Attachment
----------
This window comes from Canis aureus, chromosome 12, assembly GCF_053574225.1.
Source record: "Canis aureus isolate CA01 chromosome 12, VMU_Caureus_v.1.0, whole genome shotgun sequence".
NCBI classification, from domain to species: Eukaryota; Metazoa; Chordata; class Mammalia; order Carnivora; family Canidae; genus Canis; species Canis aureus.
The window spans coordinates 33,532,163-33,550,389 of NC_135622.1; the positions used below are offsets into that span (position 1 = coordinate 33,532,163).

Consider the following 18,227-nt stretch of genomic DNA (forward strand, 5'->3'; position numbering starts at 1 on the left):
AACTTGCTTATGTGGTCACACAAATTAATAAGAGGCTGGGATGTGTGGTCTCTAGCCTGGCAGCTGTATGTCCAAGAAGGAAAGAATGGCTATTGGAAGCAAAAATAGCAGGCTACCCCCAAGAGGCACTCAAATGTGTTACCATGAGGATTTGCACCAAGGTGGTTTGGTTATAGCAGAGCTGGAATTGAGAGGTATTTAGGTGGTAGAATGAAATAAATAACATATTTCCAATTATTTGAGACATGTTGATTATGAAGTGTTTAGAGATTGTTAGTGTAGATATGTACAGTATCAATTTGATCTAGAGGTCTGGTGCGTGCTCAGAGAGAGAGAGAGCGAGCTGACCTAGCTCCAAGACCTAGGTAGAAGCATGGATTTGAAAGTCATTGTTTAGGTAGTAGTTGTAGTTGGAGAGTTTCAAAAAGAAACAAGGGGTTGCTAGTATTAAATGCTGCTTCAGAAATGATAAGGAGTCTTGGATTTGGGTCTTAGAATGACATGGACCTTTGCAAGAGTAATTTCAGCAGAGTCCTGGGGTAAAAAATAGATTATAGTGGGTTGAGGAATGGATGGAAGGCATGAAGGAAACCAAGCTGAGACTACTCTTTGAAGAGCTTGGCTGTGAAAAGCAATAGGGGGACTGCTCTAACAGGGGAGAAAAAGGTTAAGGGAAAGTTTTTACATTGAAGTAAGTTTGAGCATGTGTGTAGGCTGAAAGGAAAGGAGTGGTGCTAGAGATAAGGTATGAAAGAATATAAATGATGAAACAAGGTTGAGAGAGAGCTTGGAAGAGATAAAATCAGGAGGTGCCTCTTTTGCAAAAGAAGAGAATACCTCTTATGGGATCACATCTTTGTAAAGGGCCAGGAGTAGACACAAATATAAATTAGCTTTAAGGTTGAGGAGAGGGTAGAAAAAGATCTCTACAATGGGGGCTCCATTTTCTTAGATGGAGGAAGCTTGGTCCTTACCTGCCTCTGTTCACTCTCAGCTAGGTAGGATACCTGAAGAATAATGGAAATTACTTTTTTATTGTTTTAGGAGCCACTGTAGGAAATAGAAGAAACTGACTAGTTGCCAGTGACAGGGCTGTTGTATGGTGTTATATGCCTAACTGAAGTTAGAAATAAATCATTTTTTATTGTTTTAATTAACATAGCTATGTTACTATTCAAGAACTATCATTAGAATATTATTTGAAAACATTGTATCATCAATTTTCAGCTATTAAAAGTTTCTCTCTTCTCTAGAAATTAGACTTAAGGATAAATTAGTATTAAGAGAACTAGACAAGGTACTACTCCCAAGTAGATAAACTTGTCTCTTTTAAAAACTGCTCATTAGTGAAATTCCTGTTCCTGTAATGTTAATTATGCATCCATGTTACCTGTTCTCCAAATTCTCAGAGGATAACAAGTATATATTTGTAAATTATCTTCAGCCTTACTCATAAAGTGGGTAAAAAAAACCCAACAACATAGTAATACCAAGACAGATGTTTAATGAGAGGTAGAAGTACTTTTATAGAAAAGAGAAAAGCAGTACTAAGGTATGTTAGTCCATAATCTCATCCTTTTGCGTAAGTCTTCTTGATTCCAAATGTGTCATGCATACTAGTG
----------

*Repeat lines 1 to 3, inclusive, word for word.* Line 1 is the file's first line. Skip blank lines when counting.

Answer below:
This window comes from Canis aureus, chromosome 12, assembly GCF_053574225.1.
Source record: "Canis aureus isolate CA01 chromosome 12, VMU_Caureus_v.1.0, whole genome shotgun sequence".
NCBI classification, from domain to species: Eukaryota; Metazoa; Chordata; class Mammalia; order Carnivora; family Canidae; genus Canis; species Canis aureus.